SALT LAKE CITY — If you’ve been sniffling and sneezing and rubbing your eyes a lot lately, you’re not alone.
"It just seems worse this year," allergy sufferer Darren Marshall told FOX 13 News on Friday. "I am taking all my allergy meds."
Marshall said he has undergone immunotherapy in the past to try to lessen his severe reaction to the pollen. He said it did help, but they've come back to some degree.
"I was like coughing, and I took Nyquil because it was like I had a cold," he said. "And then it goes away at like 3 a.m. and you’re like, 'Oh, I’m dealing with allergies!'"
Marshall said he's been dealing with allergy symptoms since he was a teen, but some years are worse than others for him.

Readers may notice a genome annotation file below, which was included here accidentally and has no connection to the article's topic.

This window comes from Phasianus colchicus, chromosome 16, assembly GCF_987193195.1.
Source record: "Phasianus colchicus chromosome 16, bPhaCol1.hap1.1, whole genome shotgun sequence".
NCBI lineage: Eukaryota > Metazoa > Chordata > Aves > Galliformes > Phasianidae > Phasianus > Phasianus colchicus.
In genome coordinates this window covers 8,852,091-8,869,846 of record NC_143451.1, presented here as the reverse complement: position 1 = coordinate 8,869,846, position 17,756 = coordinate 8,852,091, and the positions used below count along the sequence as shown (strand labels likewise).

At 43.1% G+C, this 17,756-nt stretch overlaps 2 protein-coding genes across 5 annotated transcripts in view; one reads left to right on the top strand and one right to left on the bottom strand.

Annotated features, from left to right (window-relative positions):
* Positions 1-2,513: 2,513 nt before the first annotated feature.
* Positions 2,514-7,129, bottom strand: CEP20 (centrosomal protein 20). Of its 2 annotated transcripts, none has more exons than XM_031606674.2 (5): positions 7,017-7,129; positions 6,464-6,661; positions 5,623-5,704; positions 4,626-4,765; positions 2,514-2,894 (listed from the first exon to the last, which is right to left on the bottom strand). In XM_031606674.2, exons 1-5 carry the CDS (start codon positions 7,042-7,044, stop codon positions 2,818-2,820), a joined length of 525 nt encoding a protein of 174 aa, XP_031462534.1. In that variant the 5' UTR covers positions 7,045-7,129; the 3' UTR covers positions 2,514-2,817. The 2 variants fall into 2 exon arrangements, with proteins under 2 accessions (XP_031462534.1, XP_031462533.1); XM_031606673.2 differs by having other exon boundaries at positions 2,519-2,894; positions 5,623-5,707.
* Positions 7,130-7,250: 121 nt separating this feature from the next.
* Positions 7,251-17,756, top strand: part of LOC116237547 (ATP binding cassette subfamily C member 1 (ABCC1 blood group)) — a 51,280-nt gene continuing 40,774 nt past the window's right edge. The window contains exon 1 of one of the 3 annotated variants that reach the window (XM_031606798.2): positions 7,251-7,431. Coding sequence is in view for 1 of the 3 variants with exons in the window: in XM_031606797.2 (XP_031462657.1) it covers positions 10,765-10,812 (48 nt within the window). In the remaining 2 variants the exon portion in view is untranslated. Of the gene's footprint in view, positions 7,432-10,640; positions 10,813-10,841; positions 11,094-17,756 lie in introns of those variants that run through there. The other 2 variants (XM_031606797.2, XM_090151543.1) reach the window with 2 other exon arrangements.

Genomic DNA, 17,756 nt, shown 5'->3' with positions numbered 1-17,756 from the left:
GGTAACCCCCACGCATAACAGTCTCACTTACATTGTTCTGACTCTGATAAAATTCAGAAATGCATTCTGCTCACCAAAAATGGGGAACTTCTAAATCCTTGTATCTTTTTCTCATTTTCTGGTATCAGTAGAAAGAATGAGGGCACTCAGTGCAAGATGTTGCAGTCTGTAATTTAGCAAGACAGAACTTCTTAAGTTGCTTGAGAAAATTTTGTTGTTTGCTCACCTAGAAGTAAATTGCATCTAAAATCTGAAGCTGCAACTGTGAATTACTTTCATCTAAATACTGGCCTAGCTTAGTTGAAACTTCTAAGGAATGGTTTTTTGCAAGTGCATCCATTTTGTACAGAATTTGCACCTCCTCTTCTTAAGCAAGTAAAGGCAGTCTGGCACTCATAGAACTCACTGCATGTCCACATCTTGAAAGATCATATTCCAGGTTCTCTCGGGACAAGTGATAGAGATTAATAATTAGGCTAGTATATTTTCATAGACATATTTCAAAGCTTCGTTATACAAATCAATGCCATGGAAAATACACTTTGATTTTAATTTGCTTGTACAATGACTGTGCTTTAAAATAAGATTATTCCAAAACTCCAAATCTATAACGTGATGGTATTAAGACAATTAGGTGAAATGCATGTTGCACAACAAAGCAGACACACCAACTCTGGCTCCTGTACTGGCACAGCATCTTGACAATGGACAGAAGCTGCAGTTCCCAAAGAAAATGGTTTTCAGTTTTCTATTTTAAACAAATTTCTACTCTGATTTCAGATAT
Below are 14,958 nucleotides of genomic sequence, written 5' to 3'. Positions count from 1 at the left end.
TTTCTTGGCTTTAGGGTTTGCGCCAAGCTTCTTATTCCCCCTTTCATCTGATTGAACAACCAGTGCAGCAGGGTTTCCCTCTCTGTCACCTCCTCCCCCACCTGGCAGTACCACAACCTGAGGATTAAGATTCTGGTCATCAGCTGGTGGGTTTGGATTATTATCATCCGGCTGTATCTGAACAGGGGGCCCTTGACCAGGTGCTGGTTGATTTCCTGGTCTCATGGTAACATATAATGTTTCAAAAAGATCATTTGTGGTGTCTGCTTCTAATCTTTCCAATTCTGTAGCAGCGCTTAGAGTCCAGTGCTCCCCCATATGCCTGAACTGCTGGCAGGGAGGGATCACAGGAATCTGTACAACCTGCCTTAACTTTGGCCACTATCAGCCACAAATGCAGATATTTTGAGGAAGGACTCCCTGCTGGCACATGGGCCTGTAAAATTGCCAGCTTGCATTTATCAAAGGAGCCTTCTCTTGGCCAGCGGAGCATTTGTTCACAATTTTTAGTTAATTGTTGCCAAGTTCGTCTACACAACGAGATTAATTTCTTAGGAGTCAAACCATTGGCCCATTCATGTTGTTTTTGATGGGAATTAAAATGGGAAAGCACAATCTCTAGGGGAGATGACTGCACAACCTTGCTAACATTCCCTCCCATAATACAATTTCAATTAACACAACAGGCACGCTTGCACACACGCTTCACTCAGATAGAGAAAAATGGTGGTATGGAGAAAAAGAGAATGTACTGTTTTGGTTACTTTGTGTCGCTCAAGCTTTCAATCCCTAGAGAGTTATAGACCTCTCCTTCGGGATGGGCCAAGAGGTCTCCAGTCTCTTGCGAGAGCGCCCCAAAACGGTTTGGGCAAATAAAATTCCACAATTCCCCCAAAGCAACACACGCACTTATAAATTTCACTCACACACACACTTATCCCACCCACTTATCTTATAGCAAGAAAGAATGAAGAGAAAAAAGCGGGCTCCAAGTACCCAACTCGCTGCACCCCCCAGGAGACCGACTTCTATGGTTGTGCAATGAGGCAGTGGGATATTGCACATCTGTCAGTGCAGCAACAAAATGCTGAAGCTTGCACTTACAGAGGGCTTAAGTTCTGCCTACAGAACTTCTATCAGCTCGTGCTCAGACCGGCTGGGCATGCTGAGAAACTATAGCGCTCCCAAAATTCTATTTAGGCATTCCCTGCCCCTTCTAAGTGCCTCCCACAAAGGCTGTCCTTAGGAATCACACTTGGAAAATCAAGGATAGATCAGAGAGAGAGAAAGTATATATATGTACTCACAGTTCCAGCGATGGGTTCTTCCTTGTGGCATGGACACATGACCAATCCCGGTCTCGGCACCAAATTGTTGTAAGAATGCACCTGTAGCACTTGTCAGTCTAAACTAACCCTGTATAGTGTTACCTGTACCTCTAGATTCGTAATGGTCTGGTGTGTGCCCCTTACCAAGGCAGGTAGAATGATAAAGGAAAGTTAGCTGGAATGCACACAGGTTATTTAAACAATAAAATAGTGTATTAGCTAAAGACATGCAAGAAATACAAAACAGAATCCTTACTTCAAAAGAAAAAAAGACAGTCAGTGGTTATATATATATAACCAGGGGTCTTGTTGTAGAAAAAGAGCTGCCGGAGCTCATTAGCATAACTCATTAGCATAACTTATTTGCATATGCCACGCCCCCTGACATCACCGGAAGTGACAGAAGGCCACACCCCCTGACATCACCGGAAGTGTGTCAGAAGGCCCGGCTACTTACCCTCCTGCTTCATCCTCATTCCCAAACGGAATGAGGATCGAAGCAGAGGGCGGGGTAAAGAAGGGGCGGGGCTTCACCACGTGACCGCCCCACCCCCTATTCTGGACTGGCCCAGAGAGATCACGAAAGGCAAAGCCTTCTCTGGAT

"Our pollen seasons are starting earlier and lasting longer," Dr. Christopher Gordon from Provo Allergy and Asthma Clinic said.
Gordon said the drought can cause a change in weather patterns, which in turn can affect the pollen season.
"This week has been a fairly bad week. Probably everybody that I’ve talked to has been suffering, especially now that we've dried up and it's nice out and after a bit of a rainy May," he said. "So if you suffer from grass pollen, this is going to be your worst."
With symptoms similar to that of a cold or even COVID-19, Marshall brought up a concern many sufferers share.
"With COVID going around, you just kind of wonder about your response. Is it the cold or COVID or just allergies? And it’s the same type of symptoms. It just adds stress, I think," he said.
Gordon said over-the-counter remedies help most people, but there are a lot of options if you need further help treating symptoms.